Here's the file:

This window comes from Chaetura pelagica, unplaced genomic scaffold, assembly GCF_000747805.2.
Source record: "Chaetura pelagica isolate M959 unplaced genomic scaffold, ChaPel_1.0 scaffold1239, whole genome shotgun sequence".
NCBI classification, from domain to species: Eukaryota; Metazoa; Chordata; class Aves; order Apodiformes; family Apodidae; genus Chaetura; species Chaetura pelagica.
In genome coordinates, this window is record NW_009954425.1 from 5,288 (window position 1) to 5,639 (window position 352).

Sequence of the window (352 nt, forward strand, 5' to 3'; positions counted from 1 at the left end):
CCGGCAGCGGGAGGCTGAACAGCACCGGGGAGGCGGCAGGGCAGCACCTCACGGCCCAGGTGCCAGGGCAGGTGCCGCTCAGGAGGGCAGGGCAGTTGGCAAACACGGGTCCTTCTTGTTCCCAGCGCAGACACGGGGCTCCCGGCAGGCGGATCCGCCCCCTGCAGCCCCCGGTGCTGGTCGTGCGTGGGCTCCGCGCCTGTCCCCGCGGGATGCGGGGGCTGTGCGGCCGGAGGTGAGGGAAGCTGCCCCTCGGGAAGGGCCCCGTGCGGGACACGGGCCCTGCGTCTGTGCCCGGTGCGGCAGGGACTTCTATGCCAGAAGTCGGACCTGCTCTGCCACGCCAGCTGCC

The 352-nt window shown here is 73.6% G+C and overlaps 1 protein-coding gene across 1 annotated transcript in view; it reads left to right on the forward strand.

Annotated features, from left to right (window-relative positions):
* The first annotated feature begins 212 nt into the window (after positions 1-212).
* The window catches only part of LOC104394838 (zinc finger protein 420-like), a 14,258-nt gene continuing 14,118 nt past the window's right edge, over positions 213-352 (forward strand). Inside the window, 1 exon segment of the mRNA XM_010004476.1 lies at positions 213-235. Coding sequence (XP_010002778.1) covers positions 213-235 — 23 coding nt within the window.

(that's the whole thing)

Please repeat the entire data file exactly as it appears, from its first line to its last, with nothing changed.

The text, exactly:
This window comes from Chaetura pelagica, unplaced genomic scaffold, assembly GCF_000747805.2.
Source record: "Chaetura pelagica isolate M959 unplaced genomic scaffold, ChaPel_1.0 scaffold1239, whole genome shotgun sequence".
NCBI classification, from domain to species: Eukaryota; Metazoa; Chordata; class Aves; order Apodiformes; family Apodidae; genus Chaetura; species Chaetura pelagica.
In genome coordinates, this window is record NW_009954425.1 from 5,288 (window position 1) to 5,639 (window position 352).

Sequence of the window (352 nt, forward strand, 5' to 3'; positions counted from 1 at the left end):
CCGGCAGCGGGAGGCTGAACAGCACCGGGGAGGCGGCAGGGCAGCACCTCACGGCCCAGGTGCCAGGGCAGGTGCCGCTCAGGAGGGCAGGGCAGTTGGCAAACACGGGTCCTTCTTGTTCCCAGCGCAGACACGGGGCTCCCGGCAGGCGGATCCGCCCCCTGCAGCCCCCGGTGCTGGTCGTGCGTGGGCTCCGCGCCTGTCCCCGCGGGATGCGGGGGCTGTGCGGCCGGAGGTGAGGGAAGCTGCCCCTCGGGAAGGGCCCCGTGCGGGACACGGGCCCTGCGTCTGTGCCCGGTGCGGCAGGGACTTCTATGCCAGAAGTCGGACCTGCTCTGCCACGCCAGCTGCC

The 352-nt window shown here is 73.6% G+C and overlaps 1 protein-coding gene across 1 annotated transcript in view; it reads left to right on the forward strand.

Annotated features, from left to right (window-relative positions):
* The first annotated feature begins 212 nt into the window (after positions 1-212).
* The window catches only part of LOC104394838 (zinc finger protein 420-like), a 14,258-nt gene continuing 14,118 nt past the window's right edge, over positions 213-352 (forward strand). Inside the window, 1 exon segment of the mRNA XM_010004476.1 lies at positions 213-235. Coding sequence (XP_010002778.1) covers positions 213-235 — 23 coding nt within the window.